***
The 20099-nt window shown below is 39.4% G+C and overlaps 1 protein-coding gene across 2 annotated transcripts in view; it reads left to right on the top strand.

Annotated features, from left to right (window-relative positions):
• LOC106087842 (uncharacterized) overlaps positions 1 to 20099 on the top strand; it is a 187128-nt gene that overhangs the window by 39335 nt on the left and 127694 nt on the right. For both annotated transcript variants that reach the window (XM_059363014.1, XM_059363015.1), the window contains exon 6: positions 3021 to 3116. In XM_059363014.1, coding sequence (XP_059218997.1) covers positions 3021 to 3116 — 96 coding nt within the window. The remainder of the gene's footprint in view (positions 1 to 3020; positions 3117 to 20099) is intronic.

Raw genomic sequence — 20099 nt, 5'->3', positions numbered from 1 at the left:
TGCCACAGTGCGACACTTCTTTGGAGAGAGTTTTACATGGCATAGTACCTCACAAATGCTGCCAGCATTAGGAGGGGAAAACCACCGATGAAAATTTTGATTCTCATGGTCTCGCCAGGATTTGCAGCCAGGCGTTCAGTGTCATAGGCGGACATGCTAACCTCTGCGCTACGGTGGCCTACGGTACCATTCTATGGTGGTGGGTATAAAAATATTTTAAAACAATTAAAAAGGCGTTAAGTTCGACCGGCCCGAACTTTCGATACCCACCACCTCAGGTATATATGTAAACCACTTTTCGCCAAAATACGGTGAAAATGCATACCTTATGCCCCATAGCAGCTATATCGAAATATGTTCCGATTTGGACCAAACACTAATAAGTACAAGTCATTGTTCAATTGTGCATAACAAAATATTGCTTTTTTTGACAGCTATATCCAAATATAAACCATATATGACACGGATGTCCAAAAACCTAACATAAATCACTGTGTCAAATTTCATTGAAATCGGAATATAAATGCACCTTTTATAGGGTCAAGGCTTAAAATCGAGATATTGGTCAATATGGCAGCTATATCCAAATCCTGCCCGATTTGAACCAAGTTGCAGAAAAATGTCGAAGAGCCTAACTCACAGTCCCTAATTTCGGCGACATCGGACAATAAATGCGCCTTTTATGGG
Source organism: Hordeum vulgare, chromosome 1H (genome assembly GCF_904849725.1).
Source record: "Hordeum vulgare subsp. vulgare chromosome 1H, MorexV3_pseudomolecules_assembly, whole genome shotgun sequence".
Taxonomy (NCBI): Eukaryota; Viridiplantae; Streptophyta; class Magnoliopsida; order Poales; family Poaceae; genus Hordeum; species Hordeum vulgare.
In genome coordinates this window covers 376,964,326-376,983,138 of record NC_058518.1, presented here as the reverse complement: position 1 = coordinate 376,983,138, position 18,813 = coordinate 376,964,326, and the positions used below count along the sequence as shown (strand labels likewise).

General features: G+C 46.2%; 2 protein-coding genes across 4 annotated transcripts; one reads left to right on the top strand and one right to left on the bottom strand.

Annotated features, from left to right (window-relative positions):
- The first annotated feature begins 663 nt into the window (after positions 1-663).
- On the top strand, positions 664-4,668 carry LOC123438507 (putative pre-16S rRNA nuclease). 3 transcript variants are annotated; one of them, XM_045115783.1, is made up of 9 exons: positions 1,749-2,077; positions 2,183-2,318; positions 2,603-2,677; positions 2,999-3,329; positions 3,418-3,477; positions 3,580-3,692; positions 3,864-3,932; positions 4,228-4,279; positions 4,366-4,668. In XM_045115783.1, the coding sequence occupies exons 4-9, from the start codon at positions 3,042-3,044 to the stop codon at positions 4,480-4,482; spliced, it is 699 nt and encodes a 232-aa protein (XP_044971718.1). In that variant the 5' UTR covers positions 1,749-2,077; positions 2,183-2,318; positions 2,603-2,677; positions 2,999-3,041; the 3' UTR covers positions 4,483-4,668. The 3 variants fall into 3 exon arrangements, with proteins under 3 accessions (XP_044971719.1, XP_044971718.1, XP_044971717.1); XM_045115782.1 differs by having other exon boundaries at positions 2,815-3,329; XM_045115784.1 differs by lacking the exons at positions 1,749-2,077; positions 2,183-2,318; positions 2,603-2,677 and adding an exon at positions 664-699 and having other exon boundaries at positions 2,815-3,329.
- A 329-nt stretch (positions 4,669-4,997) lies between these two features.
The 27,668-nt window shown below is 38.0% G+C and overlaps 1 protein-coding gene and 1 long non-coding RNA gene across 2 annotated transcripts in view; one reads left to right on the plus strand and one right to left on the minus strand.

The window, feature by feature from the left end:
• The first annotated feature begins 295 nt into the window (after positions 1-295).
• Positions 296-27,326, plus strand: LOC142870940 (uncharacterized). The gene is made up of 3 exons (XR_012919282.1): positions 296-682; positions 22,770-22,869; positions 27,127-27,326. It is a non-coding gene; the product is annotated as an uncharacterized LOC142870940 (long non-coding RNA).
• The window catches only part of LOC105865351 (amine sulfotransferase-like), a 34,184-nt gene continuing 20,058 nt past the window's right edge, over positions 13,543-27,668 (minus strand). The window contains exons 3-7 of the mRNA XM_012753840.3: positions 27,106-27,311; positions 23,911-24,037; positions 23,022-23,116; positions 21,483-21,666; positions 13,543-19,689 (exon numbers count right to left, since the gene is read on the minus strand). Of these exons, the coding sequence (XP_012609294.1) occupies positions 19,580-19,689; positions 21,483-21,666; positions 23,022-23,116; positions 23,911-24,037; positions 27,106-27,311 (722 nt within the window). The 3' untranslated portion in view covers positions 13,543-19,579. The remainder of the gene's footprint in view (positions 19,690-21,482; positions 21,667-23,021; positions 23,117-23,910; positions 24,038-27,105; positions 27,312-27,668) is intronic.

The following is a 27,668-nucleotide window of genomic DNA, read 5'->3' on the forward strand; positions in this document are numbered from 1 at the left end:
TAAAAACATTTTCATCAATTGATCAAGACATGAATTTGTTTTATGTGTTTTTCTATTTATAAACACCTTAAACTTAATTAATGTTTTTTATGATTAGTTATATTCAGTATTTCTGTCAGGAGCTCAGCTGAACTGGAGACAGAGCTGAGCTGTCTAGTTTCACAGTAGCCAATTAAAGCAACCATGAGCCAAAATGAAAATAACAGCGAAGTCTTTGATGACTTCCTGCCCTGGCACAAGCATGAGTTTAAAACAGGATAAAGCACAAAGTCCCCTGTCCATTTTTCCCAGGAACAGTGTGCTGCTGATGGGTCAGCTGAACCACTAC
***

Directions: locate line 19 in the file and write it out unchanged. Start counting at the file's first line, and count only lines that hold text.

• The window catches only part of LOC105865351 (amine sulfotransferase-like), a 34,184-nt gene continuing 20,058 nt past the window's right edge, over positions 13,543-27,668 (minus strand). The window contains exons 3-7 of the mRNA XM_012753840.3: positions 27,106-27,311; positions 23,911-24,037; positions 23,022-23,116; positions 21,483-21,666; positions 13,543-19,689 (exon numbers count right to left, since the gene is read on the minus strand). Of these exons, the coding sequence (XP_012609294.1) occupies positions 19,580-19,689; positions 21,483-21,666; positions 23,022-23,116; positions 23,911-24,037; positions 27,106-27,311 (722 nt within the window). The 3' untranslated portion in view covers positions 13,543-19,579. The remainder of the gene's footprint in view (positions 19,690-21,482; positions 21,667-23,021; positions 23,117-23,910; positions 24,038-27,105; positions 27,312-27,668) is intronic.